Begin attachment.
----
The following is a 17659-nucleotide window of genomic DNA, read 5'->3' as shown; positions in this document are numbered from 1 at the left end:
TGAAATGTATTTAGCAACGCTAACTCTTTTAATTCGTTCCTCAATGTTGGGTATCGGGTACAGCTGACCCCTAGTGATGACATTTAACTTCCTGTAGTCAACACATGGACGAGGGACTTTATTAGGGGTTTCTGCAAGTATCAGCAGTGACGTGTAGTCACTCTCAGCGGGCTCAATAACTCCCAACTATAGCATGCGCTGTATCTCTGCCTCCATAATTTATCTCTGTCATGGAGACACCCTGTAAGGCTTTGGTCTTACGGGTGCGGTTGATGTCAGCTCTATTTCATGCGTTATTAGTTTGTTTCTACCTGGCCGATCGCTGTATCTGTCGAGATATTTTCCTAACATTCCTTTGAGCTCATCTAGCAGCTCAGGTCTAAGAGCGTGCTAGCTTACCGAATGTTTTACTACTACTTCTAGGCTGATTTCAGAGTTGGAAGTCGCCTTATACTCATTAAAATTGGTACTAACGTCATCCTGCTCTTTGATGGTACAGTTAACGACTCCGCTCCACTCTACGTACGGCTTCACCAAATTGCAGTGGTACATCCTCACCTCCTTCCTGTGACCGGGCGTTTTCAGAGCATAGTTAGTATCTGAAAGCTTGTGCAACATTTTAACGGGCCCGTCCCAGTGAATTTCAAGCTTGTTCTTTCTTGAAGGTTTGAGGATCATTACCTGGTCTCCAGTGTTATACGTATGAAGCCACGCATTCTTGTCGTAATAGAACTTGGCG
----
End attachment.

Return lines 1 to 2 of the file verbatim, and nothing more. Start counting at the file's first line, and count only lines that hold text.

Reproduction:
The following is a 17659-nucleotide window of genomic DNA, read 5'->3' as shown; positions in this document are numbered from 1 at the left end:
TGAAATGTATTTAGCAACGCTAACTCTTTTAATTCGTTCCTCAATGTTGGGTATCGGGTACAGCTGACCCCTAGTGATGACATTTAACTTCCTGTAGTCAACACATGGACGAGGGACTTTATTAGGGGTTTCTGCAAGTATCAGCAGTGACGTGTAGTCACTCTCAGCGGGCTCAATAACTCCCAACTATAGCATGCGCTGTATCTCTGCCTCCATAATTTATCTCTGTCATGGAGACACCCTGTAAGGCTTTGGTCTTACGGGTGCGGTTGATGTCAGCTCTATTTCATGCGTTATTAGTTTGTTTCTACCTGGCCGATCGCTGTATCTGTCGAGATATTTTCCTAACATTCCTTTGAGCTCATCTAGCAGCTCAGGTCTAAGAGCGTGCTAGCTTACCGAATGTTTTACTACTACTTCTAGGCTGATTTCAGAGTTGGAAGTCGCCTTATACTCATTAAAATTGGTACTAACGTCATCCTGCTCTTTGATGGTACAGTTAACGACTCCGCTCCACTCTACGTACGGCTTCACCAAATTGCAGTGGTACATCCTCACCTCCTTCCTGTGACCGGGCGTTTTCAGAGCATAGTTAGTATCTGAAAGCTTGTGCAACATTTTAACGGGCCCGTCCCAGTGAATTTCAAGCTTGTTCTTTCTTGAAGGTTTGAGGATCATTACCTGGTCTCCAGTGTTATACGTATGAAGCCACGCATTCTTGTCGTAATAGAACTTGGCG